Mobile Applications

How Mobile Applications Improve Our Modern Banking Experience


We are witnessing a fintech revolution that is taking over the world of finances as we know it. Mobile banking has evolved so much since 2014 that many users have never stepped into a brick-and-mortar financial institution, despite using their services. Applications such as Google Play allow users to manage their transactions without talking with a bank clerk. With the release of Apple Pay, more and more customers are shifting to mobile transactions. The trend continued with Samsung Pay, which follows the same basic principles. Credit unions and payday lending businesses regularly release their own applications to digitize data and enhance customer experience.

Eliminating long lines. Mobile banking allows you to do everything you usually would in a regular bank visit but on your phone instead. The process includes making transfers between accounts, paying bills online, checking balances, and, more generally speaking, creating an electronic version of your paper checkbook. That is why around 75% of Americans aged between 25 and 50 prefer using mobile lending to talking with a bank clerk.

Saving time. Mobile banking also helps reduce wait times at banks by allowing transactions during non-banking hours. According to research, 72% of Americans felt that they would theoretically save time by doing their routine tasks online, including mobile bill pay services.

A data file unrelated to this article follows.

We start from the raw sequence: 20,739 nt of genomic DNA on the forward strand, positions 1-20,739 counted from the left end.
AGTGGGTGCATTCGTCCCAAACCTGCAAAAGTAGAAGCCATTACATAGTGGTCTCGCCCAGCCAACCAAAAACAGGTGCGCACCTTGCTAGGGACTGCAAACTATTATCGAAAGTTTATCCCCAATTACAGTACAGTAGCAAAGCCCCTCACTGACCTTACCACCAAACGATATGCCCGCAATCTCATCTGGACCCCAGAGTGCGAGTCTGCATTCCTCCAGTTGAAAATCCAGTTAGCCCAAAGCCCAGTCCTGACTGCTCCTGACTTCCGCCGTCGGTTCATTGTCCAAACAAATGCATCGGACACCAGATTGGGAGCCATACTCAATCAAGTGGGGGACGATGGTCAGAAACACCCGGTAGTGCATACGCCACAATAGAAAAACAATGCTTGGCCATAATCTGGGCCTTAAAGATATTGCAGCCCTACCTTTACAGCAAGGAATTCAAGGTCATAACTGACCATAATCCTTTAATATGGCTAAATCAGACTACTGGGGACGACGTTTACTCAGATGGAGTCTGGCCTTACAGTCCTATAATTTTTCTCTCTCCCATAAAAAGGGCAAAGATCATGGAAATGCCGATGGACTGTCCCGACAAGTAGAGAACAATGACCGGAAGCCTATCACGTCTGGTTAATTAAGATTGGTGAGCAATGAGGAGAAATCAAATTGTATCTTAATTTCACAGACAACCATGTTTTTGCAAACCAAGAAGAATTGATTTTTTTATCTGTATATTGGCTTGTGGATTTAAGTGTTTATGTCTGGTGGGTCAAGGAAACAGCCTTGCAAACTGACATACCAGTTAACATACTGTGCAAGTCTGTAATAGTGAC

Smaller footprint. Mobile payments also help the planet by reducing the amount of paper used in credit cards and other financial transactions. According to McKinnon, "By 2020, about 80% of all global consumer retail transactions will be cashless." McKinnon also mentions that one of the challenges that need to be solved is whether consumers will adopt mobile banking without losing control over their personal information.

Saving money. Maintenance expenses for brick-and-mortar financial institutions are decreasing substantially due to the use of mobile applications. The marginal cost reduction will positively reflect on consumers as banks compete to provide better service.

Cash becomes less convenient once merchants start using card readers that require customers to swipe or insert their cards into machines instead of handing them over for signature slips or notations. Eye scan authentication is already being tested to increase account security levels and facilitate lending. Does that mean the end of human services for borrowers? The answer is no. Operations are faster and can be conducted from a personal computer, tablet, or smartphone. In terms of advice, though, technology cannot replace people, nor is that a goal. Some clients prefer having a more tangible experience. Moreover, financial advice requires creative thinking and empathy, which adds value to the human aspect of the job. Check our newsletter for more info on how technology impacts banking. SBS keeps you safe and informed.